Federal Jury Finds American Eagle Liable for the Crash of One of Its Commuter Planes
February 6, 1998
Late yesterday afternoon, a federal jury in Greensboro, North Carolina, found that AMR Eagle, Inc., a subsidiary of AMR Corp. and the commuter arm of American Airlines, is responsible for the December 13, 1994, crash of one of its commuter airplanes in Raleigh-Durham, North Carolina. AMR Eagle, Inc. has continuously denied responsibility for the crash, which killed 15 and injured 5, according to Michael K. Demetrio of Chicago's Corboy & Demetrio, who had been appointed by the Federal Court for the Middle District of North Carolina as lead counsel for plaintiffs and was lead trial attorney.
Michael K. Demetrio, along with Thomas A. Demetrio and Robert A. Clifford, represent six of the nine victims whose cases were partially tried in North Carolina this week. Michael Demetrio stated: "Throughout the three years since the crash, AMR Eagle, Inc. has used every tactic it could imagine to avoid responsibility for the crash of this plane. In the final analysis, the jury found precisely what we've been saying all along: AMR Eagle should and will be held accountable for this crash."
Until yesterday, AMR Eagle had been promoting the position that its regional carrier, Flagship Airlines, was the only entity which should answer for the crash. AMR Eagle, Inc. operates small commuter aircraft all over the country under the American Airlines trademark name "American Eagle." "Nobody has ever heard of these small regional outfits owned and operated by AMR Eagle, and that's done on purpose," Demetrio added. "AMR Eagle makes its money by convincing travelers that American is operating the aircraft - and in fact it does. AMR Eagle's surprising position - saying 'it's not our plane' - was disingenuous, and the jury recognized that."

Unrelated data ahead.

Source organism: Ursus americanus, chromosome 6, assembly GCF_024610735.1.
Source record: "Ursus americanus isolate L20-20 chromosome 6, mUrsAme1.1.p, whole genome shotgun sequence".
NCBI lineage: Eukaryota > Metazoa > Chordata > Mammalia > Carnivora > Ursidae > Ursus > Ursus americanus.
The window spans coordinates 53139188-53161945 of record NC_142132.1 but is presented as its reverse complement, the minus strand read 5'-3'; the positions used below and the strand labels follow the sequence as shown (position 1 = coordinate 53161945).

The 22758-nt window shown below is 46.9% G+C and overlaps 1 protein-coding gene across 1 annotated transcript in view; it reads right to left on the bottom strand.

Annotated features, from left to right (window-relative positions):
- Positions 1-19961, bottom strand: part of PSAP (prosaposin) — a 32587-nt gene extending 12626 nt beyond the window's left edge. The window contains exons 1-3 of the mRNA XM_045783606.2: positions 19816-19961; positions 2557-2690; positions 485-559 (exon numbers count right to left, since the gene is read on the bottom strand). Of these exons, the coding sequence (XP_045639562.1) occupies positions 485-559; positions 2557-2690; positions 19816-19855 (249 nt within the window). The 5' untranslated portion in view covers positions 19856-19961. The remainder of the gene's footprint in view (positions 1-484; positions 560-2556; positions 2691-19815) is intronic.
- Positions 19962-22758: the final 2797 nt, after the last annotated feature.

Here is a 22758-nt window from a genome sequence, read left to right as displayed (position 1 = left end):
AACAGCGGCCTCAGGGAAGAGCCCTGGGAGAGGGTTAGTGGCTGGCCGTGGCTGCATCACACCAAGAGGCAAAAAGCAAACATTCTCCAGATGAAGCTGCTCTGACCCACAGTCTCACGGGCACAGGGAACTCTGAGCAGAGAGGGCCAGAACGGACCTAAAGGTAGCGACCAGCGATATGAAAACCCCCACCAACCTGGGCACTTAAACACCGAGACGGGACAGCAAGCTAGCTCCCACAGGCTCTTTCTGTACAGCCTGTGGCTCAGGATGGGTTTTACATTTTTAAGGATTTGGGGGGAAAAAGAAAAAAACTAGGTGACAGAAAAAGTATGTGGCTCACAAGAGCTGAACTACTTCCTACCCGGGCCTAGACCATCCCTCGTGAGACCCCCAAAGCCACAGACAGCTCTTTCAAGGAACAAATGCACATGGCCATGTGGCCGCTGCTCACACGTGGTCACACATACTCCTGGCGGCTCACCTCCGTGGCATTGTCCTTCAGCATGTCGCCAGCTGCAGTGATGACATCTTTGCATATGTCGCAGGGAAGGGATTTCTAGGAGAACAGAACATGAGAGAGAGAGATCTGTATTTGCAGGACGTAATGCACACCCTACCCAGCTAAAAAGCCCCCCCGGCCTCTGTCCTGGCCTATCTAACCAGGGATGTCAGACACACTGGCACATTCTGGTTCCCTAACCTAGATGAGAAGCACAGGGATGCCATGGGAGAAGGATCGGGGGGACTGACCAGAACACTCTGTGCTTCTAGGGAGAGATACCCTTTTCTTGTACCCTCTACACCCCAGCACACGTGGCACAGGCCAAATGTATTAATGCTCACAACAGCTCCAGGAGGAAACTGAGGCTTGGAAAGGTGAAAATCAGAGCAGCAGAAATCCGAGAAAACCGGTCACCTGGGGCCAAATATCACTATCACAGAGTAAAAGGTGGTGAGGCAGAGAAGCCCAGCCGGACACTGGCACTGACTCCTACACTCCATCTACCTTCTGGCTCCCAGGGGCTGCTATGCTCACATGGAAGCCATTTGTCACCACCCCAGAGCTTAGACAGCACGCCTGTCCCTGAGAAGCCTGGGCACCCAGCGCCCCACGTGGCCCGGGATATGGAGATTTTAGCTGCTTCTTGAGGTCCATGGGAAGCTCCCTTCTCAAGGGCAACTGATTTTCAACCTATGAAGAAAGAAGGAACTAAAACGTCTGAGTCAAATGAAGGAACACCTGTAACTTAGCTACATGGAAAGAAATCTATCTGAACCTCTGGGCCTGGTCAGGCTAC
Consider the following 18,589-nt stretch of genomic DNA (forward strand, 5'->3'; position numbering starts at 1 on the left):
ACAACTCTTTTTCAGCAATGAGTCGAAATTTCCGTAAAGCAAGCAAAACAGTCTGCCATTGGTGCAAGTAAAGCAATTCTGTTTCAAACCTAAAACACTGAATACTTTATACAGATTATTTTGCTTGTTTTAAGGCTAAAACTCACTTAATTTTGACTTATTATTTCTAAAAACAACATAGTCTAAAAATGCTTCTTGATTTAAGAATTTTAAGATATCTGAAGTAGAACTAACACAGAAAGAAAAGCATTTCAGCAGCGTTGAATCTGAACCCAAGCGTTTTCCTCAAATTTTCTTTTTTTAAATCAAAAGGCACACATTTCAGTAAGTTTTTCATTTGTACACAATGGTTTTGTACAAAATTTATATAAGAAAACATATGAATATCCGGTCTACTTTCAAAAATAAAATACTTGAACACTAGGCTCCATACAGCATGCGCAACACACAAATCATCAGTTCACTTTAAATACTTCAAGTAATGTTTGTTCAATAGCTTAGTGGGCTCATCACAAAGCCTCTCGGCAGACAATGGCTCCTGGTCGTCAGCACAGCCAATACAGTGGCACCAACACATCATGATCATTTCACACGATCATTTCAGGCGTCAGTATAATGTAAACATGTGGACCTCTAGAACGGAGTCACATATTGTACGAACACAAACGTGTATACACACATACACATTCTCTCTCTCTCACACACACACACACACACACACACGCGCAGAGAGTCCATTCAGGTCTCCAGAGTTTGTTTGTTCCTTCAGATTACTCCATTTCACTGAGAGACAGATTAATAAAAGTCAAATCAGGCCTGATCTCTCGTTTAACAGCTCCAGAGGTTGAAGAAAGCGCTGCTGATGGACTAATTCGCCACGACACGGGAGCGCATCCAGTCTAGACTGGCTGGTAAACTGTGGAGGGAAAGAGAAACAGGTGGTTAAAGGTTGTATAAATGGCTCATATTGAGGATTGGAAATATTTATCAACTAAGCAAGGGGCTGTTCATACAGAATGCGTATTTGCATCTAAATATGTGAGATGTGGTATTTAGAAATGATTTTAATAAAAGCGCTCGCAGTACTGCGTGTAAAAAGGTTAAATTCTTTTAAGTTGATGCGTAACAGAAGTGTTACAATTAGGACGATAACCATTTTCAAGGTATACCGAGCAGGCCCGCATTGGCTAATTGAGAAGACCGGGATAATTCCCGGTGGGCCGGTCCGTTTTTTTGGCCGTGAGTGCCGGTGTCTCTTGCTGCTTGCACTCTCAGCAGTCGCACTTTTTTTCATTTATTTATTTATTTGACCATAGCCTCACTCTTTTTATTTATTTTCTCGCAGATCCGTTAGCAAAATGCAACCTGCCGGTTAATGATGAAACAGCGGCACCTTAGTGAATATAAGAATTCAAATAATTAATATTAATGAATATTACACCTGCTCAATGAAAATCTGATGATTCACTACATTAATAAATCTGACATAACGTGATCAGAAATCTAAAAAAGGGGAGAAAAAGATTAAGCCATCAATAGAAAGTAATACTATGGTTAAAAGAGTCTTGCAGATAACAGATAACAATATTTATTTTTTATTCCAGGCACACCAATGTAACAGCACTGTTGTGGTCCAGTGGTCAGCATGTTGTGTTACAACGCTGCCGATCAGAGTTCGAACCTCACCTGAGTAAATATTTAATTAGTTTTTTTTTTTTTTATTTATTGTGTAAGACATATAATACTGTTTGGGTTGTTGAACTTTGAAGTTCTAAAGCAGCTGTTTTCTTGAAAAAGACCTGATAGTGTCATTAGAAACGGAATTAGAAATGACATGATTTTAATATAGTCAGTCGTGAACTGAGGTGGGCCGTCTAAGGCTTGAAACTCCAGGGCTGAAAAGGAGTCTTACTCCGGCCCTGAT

Five Chicago area residents were killed in the crash, and two were injured. Trying the case with Michael Demetrio in North Carolina were W. Thompson Comerford of Maready, Comerford and Britt, Winston-Salem, North Carolina, local counsel, and David Rapoport of Rapoport & Kupets in Rosemont, Illinois, who represents one family.
Demetrio added, "The next step in these six cases will be to bring them back to Chicago for trials on compensatory damages and the determination of American Airlines' liability." American Airlines has also denied any liability for the judicially established negligence of its commuter airplane operated by Flagship Airlines.
The plaintiffs' claims for punitive damages will soon be presented to the United States Court of Appeals for the Fourth Circuit, the judicial circuit in which the cases are currently pending. Resolution of that issue is expected sometime later this year.